noted in the last post, he also found a series of unusual "thrusts" that were distinguished by having younger rock on top of older sequences. A nearly horizontal young rock-on-old rock fault can be seen crossing the middle of the photo above.
Another geologist, H. D. Curry, who worked the region in the late 1930s noticed some very strange structures in the Black Mountains on the east side of Death Valley. He called the huge dome-like mountains turtleback faults. That's the Copper Canyon turtleback in the picture at the top of this post. The turtlebacks (there are three obvious ones in the Black Mountains, and a number of somewhat cryptic ones scattered through other mountain ranges across the region) are made of ancient Proterozoic-aged metamorphic rock, and their surfaces are fault planes. When rocks are found above the fault planes, they are invariably younger. The enigmatic young-on-old 'thrusts' and turtlebacks seemed to be closely related.
Other geologists started to question the idea that these faults were compressional. Even though Noble was initially sure that the faults were thrusts, over the years he began to accept that his first perceptions might possibly be invalid. The 'thrusts" were associated with numerous normal faults, and it was known by then that the Basin and Range province was produced by extensional forces in middle and late Cenozoic time. Finding the odd exception to the rule is not unusual, but by the 1970s, geologists were finding these enigmatic fault systems all across the Basin and Range province. As they realized the extensional nature of these faults, they knew they had discovered a counterpart to the compressional thrust faults. These low-angle normal faults were soon being called detachment faults, and the dome-like systems of ancient metamorphic rocks were termed metamorphic core complexes.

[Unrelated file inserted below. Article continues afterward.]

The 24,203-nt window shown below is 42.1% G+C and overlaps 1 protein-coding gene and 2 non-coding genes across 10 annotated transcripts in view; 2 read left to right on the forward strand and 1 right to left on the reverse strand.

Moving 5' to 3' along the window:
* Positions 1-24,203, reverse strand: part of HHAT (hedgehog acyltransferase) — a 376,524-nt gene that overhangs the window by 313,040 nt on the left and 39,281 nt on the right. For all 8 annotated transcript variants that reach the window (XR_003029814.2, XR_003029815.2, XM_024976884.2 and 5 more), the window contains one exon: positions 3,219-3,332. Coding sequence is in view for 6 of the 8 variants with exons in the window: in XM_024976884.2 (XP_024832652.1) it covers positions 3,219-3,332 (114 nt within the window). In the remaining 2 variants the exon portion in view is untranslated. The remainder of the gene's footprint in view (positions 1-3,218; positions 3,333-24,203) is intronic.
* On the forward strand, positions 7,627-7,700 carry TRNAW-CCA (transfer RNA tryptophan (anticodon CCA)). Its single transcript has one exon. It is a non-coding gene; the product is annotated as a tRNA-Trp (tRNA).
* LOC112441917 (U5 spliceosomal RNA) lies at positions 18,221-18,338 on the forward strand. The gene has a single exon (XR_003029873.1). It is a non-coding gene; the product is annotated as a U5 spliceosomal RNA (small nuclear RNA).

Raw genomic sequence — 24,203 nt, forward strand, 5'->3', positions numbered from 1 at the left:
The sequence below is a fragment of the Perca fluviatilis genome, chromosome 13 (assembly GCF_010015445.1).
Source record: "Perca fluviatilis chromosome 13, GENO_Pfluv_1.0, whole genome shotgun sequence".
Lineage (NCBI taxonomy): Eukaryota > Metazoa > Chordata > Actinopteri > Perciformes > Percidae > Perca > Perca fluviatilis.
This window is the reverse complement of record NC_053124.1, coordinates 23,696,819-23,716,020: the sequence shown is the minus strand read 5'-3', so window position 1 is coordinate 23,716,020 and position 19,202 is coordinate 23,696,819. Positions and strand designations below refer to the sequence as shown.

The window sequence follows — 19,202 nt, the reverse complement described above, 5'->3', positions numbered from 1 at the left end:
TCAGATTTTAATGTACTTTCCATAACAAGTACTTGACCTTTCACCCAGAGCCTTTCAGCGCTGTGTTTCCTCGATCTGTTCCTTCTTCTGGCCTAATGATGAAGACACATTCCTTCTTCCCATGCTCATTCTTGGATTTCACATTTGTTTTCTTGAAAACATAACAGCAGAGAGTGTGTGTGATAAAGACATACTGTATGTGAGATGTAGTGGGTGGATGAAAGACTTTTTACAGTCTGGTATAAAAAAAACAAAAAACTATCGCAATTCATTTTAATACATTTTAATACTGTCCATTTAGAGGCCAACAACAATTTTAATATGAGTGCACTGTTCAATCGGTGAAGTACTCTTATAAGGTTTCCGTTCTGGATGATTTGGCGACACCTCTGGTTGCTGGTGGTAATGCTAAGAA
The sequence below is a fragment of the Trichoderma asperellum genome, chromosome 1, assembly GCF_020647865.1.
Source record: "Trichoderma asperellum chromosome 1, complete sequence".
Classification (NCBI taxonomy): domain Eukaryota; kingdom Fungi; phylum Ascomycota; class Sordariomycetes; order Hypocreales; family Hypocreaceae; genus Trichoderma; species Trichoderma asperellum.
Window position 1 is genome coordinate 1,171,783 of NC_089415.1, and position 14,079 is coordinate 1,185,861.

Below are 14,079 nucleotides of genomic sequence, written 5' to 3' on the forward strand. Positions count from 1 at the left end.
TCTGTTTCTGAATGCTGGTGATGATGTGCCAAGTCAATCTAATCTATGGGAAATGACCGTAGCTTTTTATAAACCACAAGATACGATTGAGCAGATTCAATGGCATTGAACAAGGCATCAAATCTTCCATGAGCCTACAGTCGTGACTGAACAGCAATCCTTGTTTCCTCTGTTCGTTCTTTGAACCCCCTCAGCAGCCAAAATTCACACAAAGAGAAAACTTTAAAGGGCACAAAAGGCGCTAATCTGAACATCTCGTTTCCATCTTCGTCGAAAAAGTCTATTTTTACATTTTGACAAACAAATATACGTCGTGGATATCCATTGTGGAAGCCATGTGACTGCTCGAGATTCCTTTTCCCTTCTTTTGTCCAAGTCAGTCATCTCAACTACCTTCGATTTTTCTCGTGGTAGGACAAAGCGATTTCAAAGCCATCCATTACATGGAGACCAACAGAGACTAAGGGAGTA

this report by Miller and Pavlis for a review of the issues involved, or pick up the excellent guide to the geology of Death Valley by Miller and Wright.
|Diagram of a 'typical' detachment fault from Spencer and Reynolds, 1989, Middle Tertiary Tectonics of Arizona |
and Adjacent Areas, Arizona Geological Society Digest 17, p. 539-574.
When one stands on the top of the Black Mountains and looks across the incredible Death Valley graben to the Panamint Mountains on the far side, one can barely comprehend the implication of the discovery of detachment faulting and metamorphic core complexes. The Panamints were once on top of the Black Mountains, or nearly so. And only a short time ago in the geologic sense, just a few million years before the present.